The Summit program, a professional development series, is run by graduate student Maria Khalil.

Khalil did not respond to three emails requesting to comment.

Chapman students say the customized programs have been crucial in preparing them for careers and fill gaps not addressed by classes.

“Sahzeah met with me over multiple weeks and multiple sessions to ensure that every margin, word, and sentence was perfect for my resume,” said Noah Estrada Rand, a psychology major. “She genuinely cared about my success as a student who barely knew what a proper college resume looked like.”

Babylon’s “vast knowledge in all aspects and steps of finding and pursuing a career is what made her stand out from every other staff and faculty member at Chapman,” he added.

Hailey Shannon credited Babylon with winning her an internship.

“I went through the Compass program and she (Babylon) makes you go to an internship EXPO that happens in the fall; I went to the internship EXPO and I found the internship for the Newport Beach festival,” said Shannon. “The only reason I was prepared for the interview for the Newport Beach festival internship was because of Shahzeah’s program; I have learned more from her about how to walk into a professional setting then I have from any of my other classes.”

Andre Kacie, a junior business administration major recently transferred to Chapman this semester and is a part of the Compass program, which he praised for building a sense of community while building participants’ confidence and skills..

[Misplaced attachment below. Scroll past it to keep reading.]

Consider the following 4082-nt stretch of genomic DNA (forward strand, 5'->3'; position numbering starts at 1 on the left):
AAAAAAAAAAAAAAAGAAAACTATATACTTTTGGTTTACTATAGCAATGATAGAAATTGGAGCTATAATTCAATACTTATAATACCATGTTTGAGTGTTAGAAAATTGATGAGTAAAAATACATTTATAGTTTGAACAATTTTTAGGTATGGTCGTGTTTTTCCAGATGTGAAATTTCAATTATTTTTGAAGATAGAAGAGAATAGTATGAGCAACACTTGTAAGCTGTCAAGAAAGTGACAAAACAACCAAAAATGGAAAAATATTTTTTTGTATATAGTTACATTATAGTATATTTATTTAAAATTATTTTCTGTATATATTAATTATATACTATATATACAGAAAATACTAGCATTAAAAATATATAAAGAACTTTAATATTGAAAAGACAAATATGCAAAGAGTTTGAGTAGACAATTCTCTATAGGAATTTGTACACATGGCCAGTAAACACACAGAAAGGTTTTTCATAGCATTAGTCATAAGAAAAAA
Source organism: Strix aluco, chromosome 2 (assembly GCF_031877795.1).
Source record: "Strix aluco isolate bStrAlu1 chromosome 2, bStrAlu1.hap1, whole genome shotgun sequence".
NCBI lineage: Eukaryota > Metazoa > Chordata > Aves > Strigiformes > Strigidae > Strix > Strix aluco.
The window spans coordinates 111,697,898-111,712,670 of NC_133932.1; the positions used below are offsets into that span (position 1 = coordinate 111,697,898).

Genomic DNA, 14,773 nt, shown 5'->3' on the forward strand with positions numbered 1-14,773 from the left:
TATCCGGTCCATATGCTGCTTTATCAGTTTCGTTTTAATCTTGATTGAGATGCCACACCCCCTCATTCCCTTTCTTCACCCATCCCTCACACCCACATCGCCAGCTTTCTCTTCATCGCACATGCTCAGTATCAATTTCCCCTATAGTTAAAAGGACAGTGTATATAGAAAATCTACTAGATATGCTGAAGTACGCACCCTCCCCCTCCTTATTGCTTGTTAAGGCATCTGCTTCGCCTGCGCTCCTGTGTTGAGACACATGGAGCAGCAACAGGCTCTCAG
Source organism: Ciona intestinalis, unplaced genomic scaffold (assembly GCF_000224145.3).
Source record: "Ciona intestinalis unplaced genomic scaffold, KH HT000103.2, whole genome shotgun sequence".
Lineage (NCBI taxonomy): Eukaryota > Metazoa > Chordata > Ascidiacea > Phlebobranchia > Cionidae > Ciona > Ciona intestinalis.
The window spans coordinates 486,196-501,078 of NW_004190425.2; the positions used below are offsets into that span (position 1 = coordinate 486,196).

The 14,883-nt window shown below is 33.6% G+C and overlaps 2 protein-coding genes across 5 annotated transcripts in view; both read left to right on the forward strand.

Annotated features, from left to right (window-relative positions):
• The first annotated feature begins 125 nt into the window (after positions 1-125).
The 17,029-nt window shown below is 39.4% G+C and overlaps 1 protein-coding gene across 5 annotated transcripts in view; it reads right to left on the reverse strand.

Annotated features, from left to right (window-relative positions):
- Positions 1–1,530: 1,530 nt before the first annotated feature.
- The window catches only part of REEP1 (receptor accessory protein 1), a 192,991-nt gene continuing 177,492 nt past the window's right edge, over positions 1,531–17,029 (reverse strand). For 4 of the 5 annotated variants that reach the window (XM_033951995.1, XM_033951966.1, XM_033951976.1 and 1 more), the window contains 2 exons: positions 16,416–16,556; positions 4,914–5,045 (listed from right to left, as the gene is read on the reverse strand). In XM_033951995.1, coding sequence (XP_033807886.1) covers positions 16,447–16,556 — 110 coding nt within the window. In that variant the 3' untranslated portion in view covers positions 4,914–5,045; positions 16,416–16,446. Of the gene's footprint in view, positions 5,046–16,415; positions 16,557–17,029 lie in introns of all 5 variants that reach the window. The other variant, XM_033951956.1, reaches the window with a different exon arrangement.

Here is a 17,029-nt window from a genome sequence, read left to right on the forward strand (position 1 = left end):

“Sahzeah really puts so much time and personal care into making sure that everyone in the program was getting the one-on-one attention they needed,” Kacie said. “Interviewing and resume building is not the most exciting thing to work on, but she made the program so fun and positive that I enjoyed going every week… I would be so sad to see the program go.”

Erin Guy, a junior public relations, and advertising major, polished her elevator pitch, learned how to conduct an informational interview, perfected her resume and practiced his interview and networking skills in the Compass program.

“I feel much more prepared for my after-college years and felt I have made a lasting bond and essential resource in my relationship with Sahzeah, ” Guy said.

Babylon’s warmth, joyful approach and personalized assistance buoyed her spirits and “made made me feel prepared for the future and sure about my decision to transfer.”

The Summit program was created by Dean Price’s office originally through student affairs but was handed over to the Career and Professional Development Center, according to Babylon . It is a professional development series that lasts seven weeks, Babylon said.

Babylon said the personalized, labor-intensive approach will be replaced with a more generalized one-size-fits-all series of seminars. “I think what is going to happen is they are going to have presentations or seminars throughout the semester and students are required to go to one at the beginning of the semester,” Babylon said. “Then they (the students) have to go to four or five sessions to get a certified certificate at the end of the semester for attending all the programs.”

That may sound like a good idea, but there are some fall backs, she said.

“In small programs, the whole idea is that you form a community, you get to know the person your working with and you build this network of people,” Babylon said. “How is that supposed to happen if you are just going to a random seminar presentation sometime during the semester?”

The programs new replacement program will be run by Susan Chang with her Grad assistant Maria Khalil, according to Babylon.

The ATLAS program targets freshman and sophomores that are undeclared and has been going on for the last four years, Babylon said.

The Compass program which was developed last semester was designed to help transfer students who had problems transitioning. “Transfer students were graduating but they weren’t getting involved, they weren’t networking, all the things that are necessary to Chapman,” Babylon said. “The program was created to get a jump start into all those things.”